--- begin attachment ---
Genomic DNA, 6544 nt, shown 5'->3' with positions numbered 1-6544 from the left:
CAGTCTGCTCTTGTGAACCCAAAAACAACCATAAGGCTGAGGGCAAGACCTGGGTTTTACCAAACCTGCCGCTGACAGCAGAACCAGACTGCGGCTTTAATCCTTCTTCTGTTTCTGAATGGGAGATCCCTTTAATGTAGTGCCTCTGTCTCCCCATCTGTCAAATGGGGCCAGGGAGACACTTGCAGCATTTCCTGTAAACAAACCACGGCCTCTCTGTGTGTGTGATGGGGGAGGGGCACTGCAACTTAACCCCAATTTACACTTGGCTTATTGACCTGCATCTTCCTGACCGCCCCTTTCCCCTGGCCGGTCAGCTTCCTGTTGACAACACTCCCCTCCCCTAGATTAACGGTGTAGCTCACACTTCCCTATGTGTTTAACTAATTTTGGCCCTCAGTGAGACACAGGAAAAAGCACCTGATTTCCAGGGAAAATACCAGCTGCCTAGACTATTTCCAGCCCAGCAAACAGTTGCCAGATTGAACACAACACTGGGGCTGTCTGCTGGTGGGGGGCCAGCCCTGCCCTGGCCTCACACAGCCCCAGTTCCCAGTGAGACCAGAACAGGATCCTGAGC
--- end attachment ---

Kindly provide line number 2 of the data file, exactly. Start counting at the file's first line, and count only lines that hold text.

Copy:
CAGTCTGCTCTTGTGAACCCAAAAACAACCATAAGGCTGAGGGCAAGACCTGGGTTTTACCAAACCTGCCGCTGACAGCAGAACCAGACTGCGGCTTTAATCCTTCTTCTGTTTCTGAATGGGAGATCCCTTTAATGTAGTGCCTCTGTCTCCCCATCTGTCAAATGGGGCCAGGGAGACACTTGCAGCATTTCCTGTAAACAAACCACGGCCTCTCTGTGTGTGTGATGGGGGAGGGGCACTGCAACTTAACCCCAATTTACACTTGGCTTATTGACCTGCATCTTCCTGACCGCCCCTTTCCCCTGGCCGGTCAGCTTCCTGTTGACAACACTCCCCTCCCCTAGATTAACGGTGTAGCTCACACTTCCCTATGTGTTTAACTAATTTTGGCCCTCAGTGAGACACAGGAAAAAGCACCTGATTTCCAGGGAAAATACCAGCTGCCTAGACTATTTCCAGCCCAGCAAACAGTTGCCAGATTGAACACAACACTGGGGCTGTCTGCTGGTGGGGGGCCAGCCCTGCCCTGGCCTCACACAGCCCCAGTTCCCAGTGAGACCAGAACAGGATCCTGAGC